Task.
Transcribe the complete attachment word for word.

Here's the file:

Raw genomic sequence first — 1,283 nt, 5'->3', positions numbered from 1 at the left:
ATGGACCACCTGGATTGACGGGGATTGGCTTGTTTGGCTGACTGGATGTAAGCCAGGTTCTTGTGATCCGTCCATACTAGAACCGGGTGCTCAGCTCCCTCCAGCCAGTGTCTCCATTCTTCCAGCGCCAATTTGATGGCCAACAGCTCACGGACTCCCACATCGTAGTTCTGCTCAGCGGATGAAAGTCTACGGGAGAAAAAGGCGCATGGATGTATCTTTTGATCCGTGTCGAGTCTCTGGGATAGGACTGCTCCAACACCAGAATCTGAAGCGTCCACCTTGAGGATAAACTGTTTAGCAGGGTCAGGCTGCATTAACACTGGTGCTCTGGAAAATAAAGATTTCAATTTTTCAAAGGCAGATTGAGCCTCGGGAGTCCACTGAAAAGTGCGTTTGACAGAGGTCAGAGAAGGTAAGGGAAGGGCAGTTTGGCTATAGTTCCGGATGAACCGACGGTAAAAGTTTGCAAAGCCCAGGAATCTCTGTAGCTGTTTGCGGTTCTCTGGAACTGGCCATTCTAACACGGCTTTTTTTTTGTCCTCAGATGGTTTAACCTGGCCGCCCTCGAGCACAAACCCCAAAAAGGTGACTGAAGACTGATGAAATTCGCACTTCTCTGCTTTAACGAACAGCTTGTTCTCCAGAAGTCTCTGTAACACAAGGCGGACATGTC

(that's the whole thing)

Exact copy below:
Raw genomic sequence first — 1,283 nt, 5'->3', positions numbered from 1 at the left:
ATGGACCACCTGGATTGACGGGGATTGGCTTGTTTGGCTGACTGGATGTAAGCCAGGTTCTTGTGATCCGTCCATACTAGAACCGGGTGCTCAGCTCCCTCCAGCCAGTGTCTCCATTCTTCCAGCGCCAATTTGATGGCCAACAGCTCACGGACTCCCACATCGTAGTTCTGCTCAGCGGATGAAAGTCTACGGGAGAAAAAGGCGCATGGATGTATCTTTTGATCCGTGTCGAGTCTCTGGGATAGGACTGCTCCAACACCAGAATCTGAAGCGTCCACCTTGAGGATAAACTGTTTAGCAGGGTCAGGCTGCATTAACACTGGTGCTCTGGAAAATAAAGATTTCAATTTTTCAAAGGCAGATTGAGCCTCGGGAGTCCACTGAAAAGTGCGTTTGACAGAGGTCAGAGAAGGTAAGGGAAGGGCAGTTTGGCTATAGTTCCGGATGAACCGACGGTAAAAGTTTGCAAAGCCCAGGAATCTCTGTAGCTGTTTGCGGTTCTCTGGAACTGGCCATTCTAACACGGCTTTTTTTTTGTCCTCAGATGGTTTAACCTGGCCGCCCTCGAGCACAAACCCCAAAAAGGTGACTGAAGACTGATGAAATTCGCACTTCTCTGCTTTAACGAACAGCTTGTTCTCCAGAAGTCTCTGTAACACAAGGCGGACATGTC